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PRESS RELEASE

Optional Op-Ed/Media Release
Date: 06.07.2011
To: State-wide Newspapers, TV and Radio
Subject: City/Town Economic Development Council to be proposed

For immediate release:
Could the Two Oneontas Finally Become Trendsetters in Economic Development?

Read this article on the Observer Today website

Back in March, in Oneonta, NY, Advocates for the Merging of Upstate Communities [AMUC] was born after more than a year of study and research. It was co-founded by two local residents, Bill Shue and Al Colone, and based on the deep belief the current structure of government in upstate NY is one of the great impediments to economic growth throughout the region.

Subsequent to the groups founding, two organizational and two Oneonta business leaders' meetings were convened and it didn't take long to come to the realization that entrenched attitudes locally would severely challenge any effort to immediately advance the consolidation of the City and Town of Oneonta. Shue and Colone had recommended the establishment of an intergovernmental relations council, jointly authorized, to begin the long process towards investigating the pros and cons of merging. That idea was presented at the initial business leaders' session in late April at which business leaders from the Town of Oneonta advised that if this proposed council could be specifically charged and limited to the promotion of economic development within the Greater Oneonta Area; that might be something the Oneonta Town Board could support.

At the May 25th business leaders' meeting, Shue and Colone released a draft resolution on setting-up a Greater Oneonta Economic Development Council [GOEDC] and introduced significant discussion on the matter. A vision for the Greater Oneonta Area followed. The consensus was that in the immediate future, the economic development council should promote local economic growth that would result in better paying jobs, solid employment, more expendable income to purchase goods and services locally, adequate housing needs for people employed by businesses in the Town and City of Oneonta. Further, it was agreed that growth of private sector jobs, coupled with tying entrepreneurship ventures with our public institutions would lead to a more prosperous, diverse area to do business. This would take a focused approach by the Town and City of Oneonta working side by side as a team in the form of a Greater Oneonta Economic Development Council.

The economic development council envisioned by Shue, Colone and others would be made-up of area business leaders; five members appointed by Town Supervisor Wood and five by Mayor Miller. The council membership should reflect a cross section of business representation ranging from manufacturing, retail, energy, agribusiness, health care, education, tourism, construction, transportation and other business sectors. This new council, to be formally presented this month to both City and Town governments, would urge immediate approval and that council members be named and seated for its first organizational session sometime in late September 2011.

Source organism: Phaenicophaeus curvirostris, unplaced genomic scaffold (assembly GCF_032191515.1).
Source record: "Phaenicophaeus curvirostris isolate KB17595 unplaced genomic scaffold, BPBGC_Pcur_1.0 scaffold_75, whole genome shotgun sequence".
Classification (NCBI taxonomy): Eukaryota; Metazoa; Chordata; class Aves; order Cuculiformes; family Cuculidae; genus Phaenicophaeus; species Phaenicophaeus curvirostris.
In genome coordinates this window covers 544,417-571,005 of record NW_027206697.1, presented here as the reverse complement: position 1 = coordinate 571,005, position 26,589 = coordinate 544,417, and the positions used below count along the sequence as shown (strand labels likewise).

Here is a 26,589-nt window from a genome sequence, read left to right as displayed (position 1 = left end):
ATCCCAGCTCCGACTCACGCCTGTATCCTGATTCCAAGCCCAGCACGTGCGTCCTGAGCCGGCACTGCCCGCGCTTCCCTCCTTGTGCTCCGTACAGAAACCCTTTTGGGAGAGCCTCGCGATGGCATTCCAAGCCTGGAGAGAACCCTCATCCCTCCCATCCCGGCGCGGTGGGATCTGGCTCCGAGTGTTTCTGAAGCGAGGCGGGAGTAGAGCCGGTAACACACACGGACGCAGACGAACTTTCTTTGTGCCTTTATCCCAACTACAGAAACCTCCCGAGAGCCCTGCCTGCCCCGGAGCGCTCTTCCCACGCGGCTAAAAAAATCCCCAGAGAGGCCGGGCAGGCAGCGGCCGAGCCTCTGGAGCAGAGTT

It must be noted, the two-point resolution that will be introduced by Colone and Shue to the Town Board and the City of Oneonta Common Council calling for establishing a Greater Oneonta Economic Development Council requires no financial investment by either municipality. That, in itself is a win-win for all residents and business owners within the Town and City of Oneonta.

Major factors discussed at the last meeting of the group that could get the community on a more diversified and solid economic footing are as follows:

• Retention and expansion of existing small businesses
• More aggressive recruitment of targeted, complimentary and compatible industries
• A simultaneous phase-in of single family residential housing in sink with population growth
• Promoting the greater community as the best small college town in America
• To formulate a master plan towards making the Greater Oneonta Area a major "travel hub" for upstate NY built around promotion of sport and the arts; both with regionally significant appeal.

Without a doubt, municipalities that choose to merge and consolidate, or jointly plan as well as sharing services that mutually benefit those cooperative municipalities, will be on the cutting edge of success. Those that don't - won't. It is our firm belief that a Greater Oneonta Economic Development Council would strengthen economic growth throughout the Town and City of Oneonta. To deny the need for the existence of such a Council would be unwise. People in our area are looking for hope for a brighter future. Let's be known for being wise. Come together, Town and City of Oneonta and adopt the resolution forming the Greater Oneonta Economic Development Council.

We encourage the Town and City of Oneonta to be trendsetters. The potential for the Town and City of Oneonta to be a model for joint municipal planning and development is within grasp. Let's not have this opportunity slip through our fingers because too much is at stake.

By Bill Shue and Al Colone,
Co-founders of Advocates for the Merging of Upstate Communities [AMUC]

For more information on forming a Greater Oneonta Economic Development Council, contact Bill Shue and Al Colone by email at: albert@colassoc.com or by phone at 607-432-4057